In my previous post ‘Don’t Shipwreck your Faith Part 1″ I created a metaphor by borrowing Paul’s shipwreck analogy in 1 Tim 1:19.
HERE’S A RECAP OF MY METAPHOR.
- Seawater-symbolize the sins our society values and affirms.
- Each ship-represents a Christian’s individual walk with Jesus.
- The ship’s hull– having Jesus as our Guide creates a natural separation between us and the sinful excesses of our culture.
- Tides and currents-the false advertising and pressure our society uses to draw people into a more sinful lifestyle
- Springing a leak-when Christians sin, a little bit of the ‘wayward, rebellious cultural seawater’ sprays inside our ship.
- Sealing the leak-repenting and going to God makes our hull watertight again
- The leaks grow-if we blame others for our bad behavior or find excuses for it, the leaks in our ship multiply and get worse.
Paul didn’t use the image of a ‘shipwrecked faith’ lightly–because he couldn’t. The apostle personally experienced this horrible trauma. Acts 27:9-44 talks about Paul’s ship being at the mercy of a ferocious storm for two weeks. Battered with rough seas. Driven off course by hurricane force winds. Enduring days of terror and uncertainty. Seasickness. Despair. Sleepless nights. Tossing everything overboard–cargo, sailing equipment, even food–to lighten the ship. Deliberately attempting to run aground. Feeling the ship start to break apart. Jumping overboard into stormy seas. No, Paul wasn’t ignorant. He understood the emotional trauma of being shipwrecked.
So when he writes advice to Timothy and says:
Cling to your faith in Christ, and keep your conscience clear. For some people have deliberately violated their consciences; as a result, their faith has been shipwrecked. (I Tim 1:19) NLT
Paul is using a graphic word–‘shipwreck’–to describe the catastrophic destruction of a Christian’s faith. The saddest part is that it’s self-inflicted. The believer’s behavior causes all the damage.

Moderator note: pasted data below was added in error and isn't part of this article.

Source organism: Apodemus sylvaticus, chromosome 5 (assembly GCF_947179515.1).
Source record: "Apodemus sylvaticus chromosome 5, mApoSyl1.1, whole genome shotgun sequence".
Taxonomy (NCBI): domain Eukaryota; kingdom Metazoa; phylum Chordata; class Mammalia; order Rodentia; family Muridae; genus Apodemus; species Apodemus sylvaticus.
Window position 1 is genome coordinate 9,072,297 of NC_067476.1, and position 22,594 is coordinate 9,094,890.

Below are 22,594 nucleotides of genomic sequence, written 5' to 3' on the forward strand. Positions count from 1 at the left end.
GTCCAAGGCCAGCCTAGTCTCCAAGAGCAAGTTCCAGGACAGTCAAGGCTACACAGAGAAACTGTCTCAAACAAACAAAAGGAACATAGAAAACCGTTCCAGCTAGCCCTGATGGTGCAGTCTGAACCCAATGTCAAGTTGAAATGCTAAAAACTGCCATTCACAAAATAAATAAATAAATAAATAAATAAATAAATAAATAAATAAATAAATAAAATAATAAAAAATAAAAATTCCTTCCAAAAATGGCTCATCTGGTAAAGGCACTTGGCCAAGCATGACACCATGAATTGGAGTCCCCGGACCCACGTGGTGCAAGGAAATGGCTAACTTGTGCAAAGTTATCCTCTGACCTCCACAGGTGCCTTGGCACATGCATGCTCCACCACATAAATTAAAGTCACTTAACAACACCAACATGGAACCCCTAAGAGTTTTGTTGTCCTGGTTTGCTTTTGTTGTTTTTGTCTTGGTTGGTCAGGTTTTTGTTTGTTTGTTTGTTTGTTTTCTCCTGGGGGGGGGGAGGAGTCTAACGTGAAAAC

There are times when a captain will deliberately choose to ‘scuttle’ or sink his own vessel. Ships have been deliberately sunk to partially block harbor entrances during wartime or avoid enemy capture. Sometimes defeated vessels are too badly damaged to be towed to the enemy’s port. Scuttling a ship might remove a navigational hazard or even enrich a marine ecosystem by providing a new “artificial reef.”
But Christians don’t shipwreck their faith to ‘avoid capture by the enemy’ or to ‘provide new habitat to marine life’. Their reason is much more foolish–they’re eager to get wet.
After all, what could be more fun then sinking the ship you’re on, so you can enjoy paddling around in the ocean for the rest of your life?
“For some people have deliberately violated their consciences; as a result, their faith has been shipwrecked.”
No one violates their conscience accidentally. God says “No–don’t do that” and the Christian foolishly says, “I don’t care, I’m going to do it anyway.” Christians have violated their consciences and become greedy selfish unprincipled business people, unfaithful spouses, and depressed alcoholics. The more these Christians indulged in a sinful lifestyle, the more holes they punched in their own ship’s hull. Alcohol, drugs, stealing, adultery, greed–believers can mess their lives up horribly–King David certainly did.
Later, overcome by shame and guilt, they struggle to believe Jesus would ever want them back.
Yet He does.
In an earlier post, I mentioned Jesus is a lamplighter. It’s fair to say He’s also a “salvor”–someone who salvages shipwrecks. A salvor crew empties out the cargo, plugs the holes, pumps out the seawater, and re-floats the boat. Salvors sometimes board the vessel while it is in flames or badly damaged, fighting furiously to prevent the ship from going under.
Underwater shipwrecks can also be reclaimed from the sea by skilled salvaging crews. Likewise, Christians who have shipwrecked their faith can choose to repent and be reclaimed, healed and restored by their divine Salvor.
I believe this; I’ve seen it happen. We all know of prodigals who have come home.
All images came from Pixabay.com
In my first shipwreck post. I featured an image of a tipped-over modern passenger ship. This ship, the Costa Concordia, ran aground and capsized off the coast of Tuscany. This Italian shipwreck became the object of a massive salvage operation two years later.
Here are some links to the story:
Here’s the story of the Costa Concordia’s original accident on Jan 12, 2012:
My earlier post, referenced above, is titled “The Divine Lamplighter.” You can access it using the Archives.